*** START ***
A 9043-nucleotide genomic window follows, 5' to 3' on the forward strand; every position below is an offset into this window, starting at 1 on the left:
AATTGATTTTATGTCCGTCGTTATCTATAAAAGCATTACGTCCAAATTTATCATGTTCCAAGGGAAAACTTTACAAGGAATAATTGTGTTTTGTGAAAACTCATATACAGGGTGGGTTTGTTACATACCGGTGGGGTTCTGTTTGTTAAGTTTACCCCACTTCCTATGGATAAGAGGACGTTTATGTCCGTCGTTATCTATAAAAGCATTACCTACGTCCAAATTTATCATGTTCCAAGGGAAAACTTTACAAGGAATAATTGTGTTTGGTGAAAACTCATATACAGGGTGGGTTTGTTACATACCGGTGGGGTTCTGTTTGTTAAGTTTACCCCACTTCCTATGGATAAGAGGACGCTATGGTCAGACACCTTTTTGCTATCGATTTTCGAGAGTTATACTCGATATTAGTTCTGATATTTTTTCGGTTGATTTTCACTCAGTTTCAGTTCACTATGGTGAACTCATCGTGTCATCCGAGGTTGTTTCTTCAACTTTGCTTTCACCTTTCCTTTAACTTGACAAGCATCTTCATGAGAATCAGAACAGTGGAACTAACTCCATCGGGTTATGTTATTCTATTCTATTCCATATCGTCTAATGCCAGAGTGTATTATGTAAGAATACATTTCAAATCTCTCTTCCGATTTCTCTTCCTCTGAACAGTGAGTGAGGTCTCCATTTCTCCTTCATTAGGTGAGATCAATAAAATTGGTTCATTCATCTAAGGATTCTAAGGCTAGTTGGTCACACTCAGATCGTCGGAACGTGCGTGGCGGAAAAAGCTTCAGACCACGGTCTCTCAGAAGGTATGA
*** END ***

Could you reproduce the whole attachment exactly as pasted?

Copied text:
A 9043-nucleotide genomic window follows, 5' to 3' on the forward strand; every position below is an offset into this window, starting at 1 on the left:
AATTGATTTTATGTCCGTCGTTATCTATAAAAGCATTACGTCCAAATTTATCATGTTCCAAGGGAAAACTTTACAAGGAATAATTGTGTTTTGTGAAAACTCATATACAGGGTGGGTTTGTTACATACCGGTGGGGTTCTGTTTGTTAAGTTTACCCCACTTCCTATGGATAAGAGGACGTTTATGTCCGTCGTTATCTATAAAAGCATTACCTACGTCCAAATTTATCATGTTCCAAGGGAAAACTTTACAAGGAATAATTGTGTTTGGTGAAAACTCATATACAGGGTGGGTTTGTTACATACCGGTGGGGTTCTGTTTGTTAAGTTTACCCCACTTCCTATGGATAAGAGGACGCTATGGTCAGACACCTTTTTGCTATCGATTTTCGAGAGTTATACTCGATATTAGTTCTGATATTTTTTCGGTTGATTTTCACTCAGTTTCAGTTCACTATGGTGAACTCATCGTGTCATCCGAGGTTGTTTCTTCAACTTTGCTTTCACCTTTCCTTTAACTTGACAAGCATCTTCATGAGAATCAGAACAGTGGAACTAACTCCATCGGGTTATGTTATTCTATTCTATTCCATATCGTCTAATGCCAGAGTGTATTATGTAAGAATACATTTCAAATCTCTCTTCCGATTTCTCTTCCTCTGAACAGTGAGTGAGGTCTCCATTTCTCCTTCATTAGGTGAGATCAATAAAATTGGTTCATTCATCTAAGGATTCTAAGGCTAGTTGGTCACACTCAGATCGTCGGAACGTGCGTGGCGGAAAAAGCTTCAGACCACGGTCTCTCAGAAGGTATGA